Rat Lumps

By Small Furries - June 18, 2019


Benign and Malignant Tumours

Lumps are a very frequent occurrence, particularly mammary tumours in females! There are two main types of tumours, cancerous and non-cancerous and the majority of the time tumours are benign, but this is not to say your rats lump could not be cancerous.

It is always best to take your rat to the vet to get their opinion on whether or not the lump could be cancerous and whether surgery is advisable. There is no way for a vet to know if a lump is cancerous unless you pay for it to go to the lab after removal, however, they should be able to make an educated guess by the overall health of the rat and the location, shape and density of the lump.

Benign (non-cancerous) tumours can usually be removed via surgery depending on the age of the rat, older rats are more at risk of not making it through the aneathesia and in general, operations can be very invasive because of how small rats are! They seem to be almost floating in the skin and live in between the skin and muscle tissue, because of this they are much easier to remove.

Malignant (Cancerous) tumours can be fatal and tend to ignore treatments and grow extremely quickly. It is very unlikely a vet will suggest removal as they spread so fast and can be deeply imbedded into the muscle tissue by the time you have diagnosed a lump and taken them to the vets, however, some can be removed, so it is always best to seek a professional’s opinion!

Common Tumours

·        Mammary Tumour – found in female rats and usually appears underneath the armpit, underbelly, vulva or anus.

·        Testicular Tumour – can be seen as one testicle bigger than the other, found in male rats, testicle can become discoloured.

·        Brain Tumour (Pituitary Tumour) – Grows at the base of the brain inside the skull, cannot be operated on and is usually too late by the time you rat shows symptoms.

·        Neck Tumour – can be many other things including abscesses, inflamed salivary gland or swollen lymph node.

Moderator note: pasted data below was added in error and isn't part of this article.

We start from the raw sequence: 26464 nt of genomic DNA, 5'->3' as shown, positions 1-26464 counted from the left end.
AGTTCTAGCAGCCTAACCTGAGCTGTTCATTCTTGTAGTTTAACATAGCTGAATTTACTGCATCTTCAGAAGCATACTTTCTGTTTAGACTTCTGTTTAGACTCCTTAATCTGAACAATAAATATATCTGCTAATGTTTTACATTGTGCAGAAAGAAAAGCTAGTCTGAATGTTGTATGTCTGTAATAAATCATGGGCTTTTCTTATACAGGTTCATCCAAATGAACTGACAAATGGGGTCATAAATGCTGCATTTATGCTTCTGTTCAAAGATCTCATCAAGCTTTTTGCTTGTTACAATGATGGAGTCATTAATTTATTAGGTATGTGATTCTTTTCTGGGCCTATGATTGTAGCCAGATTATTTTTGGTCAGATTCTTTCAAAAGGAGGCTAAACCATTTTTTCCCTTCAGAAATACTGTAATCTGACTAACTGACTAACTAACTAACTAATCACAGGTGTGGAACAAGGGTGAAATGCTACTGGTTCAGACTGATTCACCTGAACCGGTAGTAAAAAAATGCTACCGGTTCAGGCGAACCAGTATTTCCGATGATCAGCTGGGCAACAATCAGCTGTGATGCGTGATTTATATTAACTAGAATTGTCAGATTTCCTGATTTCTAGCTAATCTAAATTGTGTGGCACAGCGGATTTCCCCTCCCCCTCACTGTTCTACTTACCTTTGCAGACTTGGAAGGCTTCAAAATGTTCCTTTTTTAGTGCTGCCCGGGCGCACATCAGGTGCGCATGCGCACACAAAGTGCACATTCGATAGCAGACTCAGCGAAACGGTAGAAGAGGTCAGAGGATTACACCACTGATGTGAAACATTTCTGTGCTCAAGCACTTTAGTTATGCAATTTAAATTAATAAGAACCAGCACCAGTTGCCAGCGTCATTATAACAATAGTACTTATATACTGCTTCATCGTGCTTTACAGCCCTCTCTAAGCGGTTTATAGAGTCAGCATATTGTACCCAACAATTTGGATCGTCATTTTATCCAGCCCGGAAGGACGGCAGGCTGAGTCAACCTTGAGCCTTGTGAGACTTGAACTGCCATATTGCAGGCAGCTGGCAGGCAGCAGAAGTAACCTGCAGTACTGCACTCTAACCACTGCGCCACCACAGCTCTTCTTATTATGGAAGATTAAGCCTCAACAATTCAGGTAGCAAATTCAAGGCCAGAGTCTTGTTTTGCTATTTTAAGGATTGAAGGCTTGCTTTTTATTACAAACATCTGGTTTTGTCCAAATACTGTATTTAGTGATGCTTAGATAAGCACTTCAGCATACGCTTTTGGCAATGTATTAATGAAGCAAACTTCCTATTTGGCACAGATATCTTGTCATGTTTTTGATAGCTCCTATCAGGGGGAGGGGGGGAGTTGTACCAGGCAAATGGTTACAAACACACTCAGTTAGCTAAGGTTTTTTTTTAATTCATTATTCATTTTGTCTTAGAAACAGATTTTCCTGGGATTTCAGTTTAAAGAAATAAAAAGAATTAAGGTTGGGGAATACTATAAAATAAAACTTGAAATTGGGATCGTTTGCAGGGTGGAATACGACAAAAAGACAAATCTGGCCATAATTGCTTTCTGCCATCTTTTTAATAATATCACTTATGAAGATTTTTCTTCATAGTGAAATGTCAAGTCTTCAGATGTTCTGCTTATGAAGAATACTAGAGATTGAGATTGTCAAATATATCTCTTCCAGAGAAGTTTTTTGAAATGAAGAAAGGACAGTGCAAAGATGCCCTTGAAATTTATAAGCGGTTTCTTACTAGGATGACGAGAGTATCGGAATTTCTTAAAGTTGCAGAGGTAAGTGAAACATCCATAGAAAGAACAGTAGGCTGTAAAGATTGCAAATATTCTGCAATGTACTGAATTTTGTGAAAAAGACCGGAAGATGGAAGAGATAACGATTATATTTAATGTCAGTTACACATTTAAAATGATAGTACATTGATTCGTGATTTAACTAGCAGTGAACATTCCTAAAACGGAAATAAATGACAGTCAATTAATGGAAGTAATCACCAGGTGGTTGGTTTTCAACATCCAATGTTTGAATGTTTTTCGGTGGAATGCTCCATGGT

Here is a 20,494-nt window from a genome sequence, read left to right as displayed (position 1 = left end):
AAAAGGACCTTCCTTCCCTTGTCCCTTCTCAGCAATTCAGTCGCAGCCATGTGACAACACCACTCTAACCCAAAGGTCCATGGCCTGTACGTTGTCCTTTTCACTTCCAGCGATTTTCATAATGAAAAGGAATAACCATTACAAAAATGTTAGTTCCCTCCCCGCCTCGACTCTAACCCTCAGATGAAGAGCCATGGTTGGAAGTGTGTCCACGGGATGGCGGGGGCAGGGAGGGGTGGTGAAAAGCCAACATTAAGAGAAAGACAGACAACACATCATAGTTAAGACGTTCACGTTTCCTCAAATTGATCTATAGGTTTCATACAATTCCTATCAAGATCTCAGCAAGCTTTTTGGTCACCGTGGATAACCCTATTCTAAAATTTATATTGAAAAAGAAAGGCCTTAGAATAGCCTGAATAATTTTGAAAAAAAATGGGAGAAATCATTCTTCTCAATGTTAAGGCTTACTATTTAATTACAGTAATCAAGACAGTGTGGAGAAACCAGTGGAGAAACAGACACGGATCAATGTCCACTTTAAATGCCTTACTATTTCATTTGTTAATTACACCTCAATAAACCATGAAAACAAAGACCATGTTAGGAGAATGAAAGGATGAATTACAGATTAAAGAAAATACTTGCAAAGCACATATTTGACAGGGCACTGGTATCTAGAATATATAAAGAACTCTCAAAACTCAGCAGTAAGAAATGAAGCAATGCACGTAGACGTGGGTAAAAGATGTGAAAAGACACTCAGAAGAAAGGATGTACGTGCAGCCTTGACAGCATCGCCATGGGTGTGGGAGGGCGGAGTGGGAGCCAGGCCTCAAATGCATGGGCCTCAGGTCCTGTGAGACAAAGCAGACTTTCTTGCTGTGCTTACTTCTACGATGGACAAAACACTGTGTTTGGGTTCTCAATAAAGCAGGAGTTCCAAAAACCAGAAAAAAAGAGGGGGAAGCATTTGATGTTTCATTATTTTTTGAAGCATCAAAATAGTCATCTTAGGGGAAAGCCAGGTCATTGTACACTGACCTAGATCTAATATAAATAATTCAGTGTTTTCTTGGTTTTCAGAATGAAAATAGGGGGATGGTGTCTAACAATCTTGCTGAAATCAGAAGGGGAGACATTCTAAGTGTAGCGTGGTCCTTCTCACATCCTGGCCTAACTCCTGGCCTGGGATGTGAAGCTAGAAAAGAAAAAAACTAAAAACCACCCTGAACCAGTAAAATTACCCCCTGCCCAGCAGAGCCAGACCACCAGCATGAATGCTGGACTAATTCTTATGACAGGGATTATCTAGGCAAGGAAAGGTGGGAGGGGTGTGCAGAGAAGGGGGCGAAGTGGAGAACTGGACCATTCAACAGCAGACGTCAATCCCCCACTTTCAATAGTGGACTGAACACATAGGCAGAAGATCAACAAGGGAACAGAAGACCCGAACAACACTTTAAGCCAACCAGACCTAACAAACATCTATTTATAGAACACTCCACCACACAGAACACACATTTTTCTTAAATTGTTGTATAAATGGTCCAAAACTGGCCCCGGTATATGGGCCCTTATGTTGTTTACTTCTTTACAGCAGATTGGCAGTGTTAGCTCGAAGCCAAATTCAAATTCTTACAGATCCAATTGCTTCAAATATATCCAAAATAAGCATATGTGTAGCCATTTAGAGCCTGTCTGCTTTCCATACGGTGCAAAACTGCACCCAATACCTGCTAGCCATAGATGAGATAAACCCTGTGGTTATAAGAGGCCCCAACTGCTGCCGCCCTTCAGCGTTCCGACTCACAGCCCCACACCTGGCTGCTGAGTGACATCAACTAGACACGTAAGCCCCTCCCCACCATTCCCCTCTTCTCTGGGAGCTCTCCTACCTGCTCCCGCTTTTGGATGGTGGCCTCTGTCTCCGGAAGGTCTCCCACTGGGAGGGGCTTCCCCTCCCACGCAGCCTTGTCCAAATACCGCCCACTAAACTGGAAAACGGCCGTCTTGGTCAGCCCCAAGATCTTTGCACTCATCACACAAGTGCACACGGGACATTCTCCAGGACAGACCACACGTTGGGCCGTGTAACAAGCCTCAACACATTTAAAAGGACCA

·        Back Tumour (Fibroma) – found on the side or back, usually benign

·        Face Tumour (Squamous Cell Carcinoma) – found on the face and is usually malignant

·        Cheek Tumour (Zymbal Gland Tumour) – appears below the ear on the face, may appear as an abscess and bleed severely.

·        Leg Tumour (Fibrosarcoma) – can also be found on the rats side

·        Rare Tumours – Histiocytic Sarcoma, Lymphsarcoma, Melanoma, Liposarcoma and Epitheliomas.

Sometimes you may have to make the difficult decision whether to go ahead with surgery or leave the lump and let your rat live out the rest of his/her life peacefully. As mentioned before surgery can sometimes be more fatal than the lump itself and can cause unnecessary stress to your rat.

Lump Removal Cases

·        Your Rat is Under two years old and is in good health
·        The tumour is small and in the early stages of growth ( benign and malignant )
·        The tumour seems benign away from the muscle tissue and will be simple to remove

Remember: You do not have to fast rats before surgery; they cannot vomit so it is not necessary and they must continually eat so fasting them can cause serious harm.

Post Lump Removal Care

Removing a lump can have many complications and some rats do not react to it well after coming around from surgery. They may irritate the wound, pull out the stitches or if they are in pain, they can self-mutilate and rip the wound open. Ensuring your rat as the correct antibiotics and painkillers can help prevent any of this happening, although it is always a possibility.

You will want to separate your rat from the mischief whilst they heal from their removal; we do this to ensure the other rats do not touch the wound or pull out the stitches and means you have more control over their individual environment. If nothing has gone wrong within 24 hours, it should be safe to allow your rat back in with their cage mates, this will keep them relaxed.

Whilst your rat is removed from the mischief, you may keep them in your carrier or in a smaller cage, you will want to supply something warm such as a hot water bottle after surgery to keep their body temperature up. Hot water bottles should not be put directly into the cage but can be placed underneath floor to keep it warm.

Before booking your rat into the vets for surgery, you will want to book the rest of the day off from work, and if possible the next day too. This ensures you will be there to keep an eye on your rat’s recovery, intervene, and take action if you notice your rat irritating the wound or any problems with their health.